The opinion of the court was delivered by: Samuel Der-Yeghiayan United States District Court Judge
SAMUEL DER-YEGHIAYAN, District Judge
This matter is before the court on Plaintiff J.C. Penney Corporation, Inc.'s ("J.C. Penney") motion for a preliminary injunction. For the reasons stated below, we deny the motion for a preliminary injunction.
J.C. Penney claims that it is a long-term anchor store at the Golf Mill Shopping Center ("Shopping Center") in Niles, Illinois. The Shopping Center is owned by Defendant Milwaukee Golf Development Company, LLC ("Milwaukee Golf"). J.C. Penney alleges that Milwaukee Golf has agreed to lease space at the Shopping Center to an off-track betting parlor ("OTB Parlor"), owned by Defendant Inter-Track Partners, LLC ("Inter-Track"), and that the lease with the OTB Parlor interferes with several aspects of the lease between J.C. Penney and Milwaukee Golf ("J.C. Penney Lease"). J.C. Penney claims that it voiced its opposition to the OTB Parlor in October 2005, by notifying Milwaukee Golf in writing of its objections.
J.C. Penney further alleges that Milwaukee Golf did not stop its plans to lease space to Inter-Track, and that in February 2006, Inter-Track began renovating the space where it intended to open the OTB Parlor. J.C. Penney also claims that Inter-Track initially planned to open the OTB Parlor in June 2006, and that Inter-Track later decided to open the OTB Parlor on April 24, 2006.
J.C. Penney filed the complaint in the instant action against Milwaukee Golf on April 3, 2006, and on the same day filed its motion for a preliminary injunction. On April 10, 2006, J.C. Penney filed an amended complaint, adding Inter-Track as a defendant. The amended complaint includes a claim for specific performance and injunctive relief due to a breach of contract by Milwaukee Golf (Count 1), a claim for monetary damages due to a breach of contract by Milwaukee Golf (Count 2), and a claim for injunctive relief and damages due to intentional interference with a lease against Inter-Track (Count 3). On April 13, 2006, we denied J.C. Penney's motion for a temporary restraining order.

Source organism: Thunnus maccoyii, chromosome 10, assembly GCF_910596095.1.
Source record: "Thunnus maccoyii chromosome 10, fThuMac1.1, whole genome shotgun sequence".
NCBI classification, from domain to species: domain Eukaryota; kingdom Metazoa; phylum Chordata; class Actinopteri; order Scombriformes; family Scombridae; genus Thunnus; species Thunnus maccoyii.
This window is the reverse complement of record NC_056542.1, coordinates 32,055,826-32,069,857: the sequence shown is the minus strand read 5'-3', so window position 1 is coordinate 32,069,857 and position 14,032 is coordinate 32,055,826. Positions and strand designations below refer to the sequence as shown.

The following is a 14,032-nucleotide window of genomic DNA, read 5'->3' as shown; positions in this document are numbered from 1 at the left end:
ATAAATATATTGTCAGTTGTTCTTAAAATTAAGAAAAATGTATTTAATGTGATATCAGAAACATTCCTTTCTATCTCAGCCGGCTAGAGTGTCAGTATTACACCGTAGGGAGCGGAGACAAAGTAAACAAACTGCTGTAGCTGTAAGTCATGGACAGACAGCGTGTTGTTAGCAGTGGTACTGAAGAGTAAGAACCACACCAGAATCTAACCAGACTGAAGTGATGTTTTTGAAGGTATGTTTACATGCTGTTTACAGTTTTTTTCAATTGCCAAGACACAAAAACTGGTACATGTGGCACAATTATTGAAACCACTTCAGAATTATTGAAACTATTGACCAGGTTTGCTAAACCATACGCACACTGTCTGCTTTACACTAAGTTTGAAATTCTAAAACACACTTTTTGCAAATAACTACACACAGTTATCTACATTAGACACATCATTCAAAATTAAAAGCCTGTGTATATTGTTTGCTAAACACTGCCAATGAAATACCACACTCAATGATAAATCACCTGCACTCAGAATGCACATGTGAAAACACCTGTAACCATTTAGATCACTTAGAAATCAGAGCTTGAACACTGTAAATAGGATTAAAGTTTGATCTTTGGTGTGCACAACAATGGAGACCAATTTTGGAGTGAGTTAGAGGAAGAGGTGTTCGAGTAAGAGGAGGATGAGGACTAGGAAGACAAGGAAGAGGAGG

A preliminary injunction "should not be granted unless the movant, by a clear showing, carries the burden of persuasion." Goodman v. Illinois Dept. of Financial and Professional Regulation, 430 F.3d 432, 437 (7th Cir. 2005)(stating that "[a]s the Supreme Court has observed, '[a] preliminary injunction is an extraordinary and drastic remedy'")(quoting Mazurek v. Armstrong, 520 U.S. 968, 972 (1997)). In order to obtain a preliminary injunction, a plaintiff must show that: "(1) [the plaintiff] ha[s] a reasonable likelihood of success on the merits; (2) no adequate remedy at law exists; (3) [the plaintiff] will suffer irreparable harm which, absent injunctive relief, outweighs the irreparable harm the [defendant] will suffer if the injunction is granted; and (4) the injunction will not harm the public interest." Goodman, 430 F.3d at 437. If the moving party meets "this threshold burden, then the inquiry becomes a 'sliding scale' analysis where these factors are weighed against one another." Joelner v. Village of Washington Park, Illinois, 378 F.3d 613, 619 (7th Cir. 2004).